A history and English major at Colgate University, Craftsy CEO and co-founder John Levisay expected to become a professor. Instead, the former General Electric and eBay executive is co-founder and leader of one of the fastest-growing companies in America, landing at No. 293 on the 2015 Inc. 5000. With nearly nine million registered members, the online arts and crafts community brought in $35.8 million in revenue in 2014 by selling online videos and related supplies to hobby enthusiasts. It's raised more than $100 million in funding since 2011 as the library of online classes has expanded from quilting and sewing topics to cooking, photography, woodworking, and gardening. Here, he discusses his company's growing pains--and how it's working through them.
--As told to Alix Stuart
It's inherent in human nature to become tribal. In the work world, you have finance, marketing, product, and engineering. It's human nature to identify with the team you're on. I had seen this before when I worked at eBay, and I began to see it here at Craftsy in 2012 and 2013, when we really started to grow. You see engineers and marketing socializing with their own groups even at company events designed to build bridges. You hear whispers of cross-functional complaining, the "Well, if they were doing their job, we could get this done a lot faster."
The inflection point for us--and for many startups--was once we got beyond 30 or 40 employees. We raised our series B round and started going from 40 to 80 employees in a quarter or two, doubling and tripling the head count in short order. The first 100 employees, I knew their middle names and birthdays, but when you're hiring seven and eight new employees at a time, it gets harder to provide that context. Now, we have about 270 employees, and I have a new-hire lunch every couple of weeks, because building that connective tissue between new employees--especially if they're from different tribes--is good.
It's really important to help employees understand what other groups are doing. We have rotational meetings, where a person from one department will go to another department's meeting and talk about what he or she is working on and what the challenges are. That helps debunk the idea that "we're the only team working hard, and the others are holding us back," and it creates empathy.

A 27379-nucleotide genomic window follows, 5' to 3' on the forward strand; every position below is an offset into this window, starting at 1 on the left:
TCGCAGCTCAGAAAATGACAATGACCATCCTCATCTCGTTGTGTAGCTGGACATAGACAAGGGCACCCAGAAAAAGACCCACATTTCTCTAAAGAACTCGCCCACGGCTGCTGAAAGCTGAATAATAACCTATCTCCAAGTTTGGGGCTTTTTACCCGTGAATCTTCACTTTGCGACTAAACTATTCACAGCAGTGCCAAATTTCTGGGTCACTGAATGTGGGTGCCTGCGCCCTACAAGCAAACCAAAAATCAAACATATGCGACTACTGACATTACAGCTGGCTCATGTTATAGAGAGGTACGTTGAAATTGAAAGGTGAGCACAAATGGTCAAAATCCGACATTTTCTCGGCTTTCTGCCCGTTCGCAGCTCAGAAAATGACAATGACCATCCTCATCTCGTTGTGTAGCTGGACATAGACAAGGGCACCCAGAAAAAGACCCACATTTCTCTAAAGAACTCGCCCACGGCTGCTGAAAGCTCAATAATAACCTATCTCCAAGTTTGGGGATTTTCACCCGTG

We also do some job rotations, which eBay was a big proponent of, as was GE, where I started my career. There comes a point when even the smartest people can develop internal biases about what works and what doesn't, and it's often very helpful to get fresh eyes on a problem. So we've had 20 or 30 people rotate jobs. Some come out of e-commerce and go over to marketing; people from analytics go into operational roles; people from production go into content and education. The prerequisite is that you have to kick ass at your original role, because you don't ever want to pass duds from department to department. That's a dirty trick to play on another team.
We have an open office environment, and we discourage emailing and IM'ing people who are in your sight lines. Get up, walk over, and create a human interaction. That breaks down some of those functional walls. In tech startups in particular, you really need alignment between product, engineering, and marketing. We've moved them around to make sure they sit in proximate areas, so they are in sync and all have input into decision-making processes.
Also, as we put top goals together for the quarter or year, we have cross-functional teams assigned to each one. Each team has to identify where it is dependent on other teams, and we make sure those goals show up on every team's list of priorities. For the second half of 2015, we have five main goals. We also make a list of things we are not going to work on. That's because you see pockets of enthusiasm for a given initiative--for instance, marketing might be in love with a concept or engineering really wants to try something out--but unless it's embedded in everyone's goals, you will have suboptimal outcomes. It doesn't mean we're never going to work on them; it means, in the next 26 weeks, leave it alone. Don't have pet projects that haven't been approved.
Ultimately, the uniting factor is the customer. About a year and a half ago, we started using the mantra "Team over self, company over team, customer over company." That's something of an amalgamation of what we've seen work at other companies we admire. What that means is that there are sometimes painful, expensive, arduous things that need to be done, but when it creates customer success, that's what brings groups together.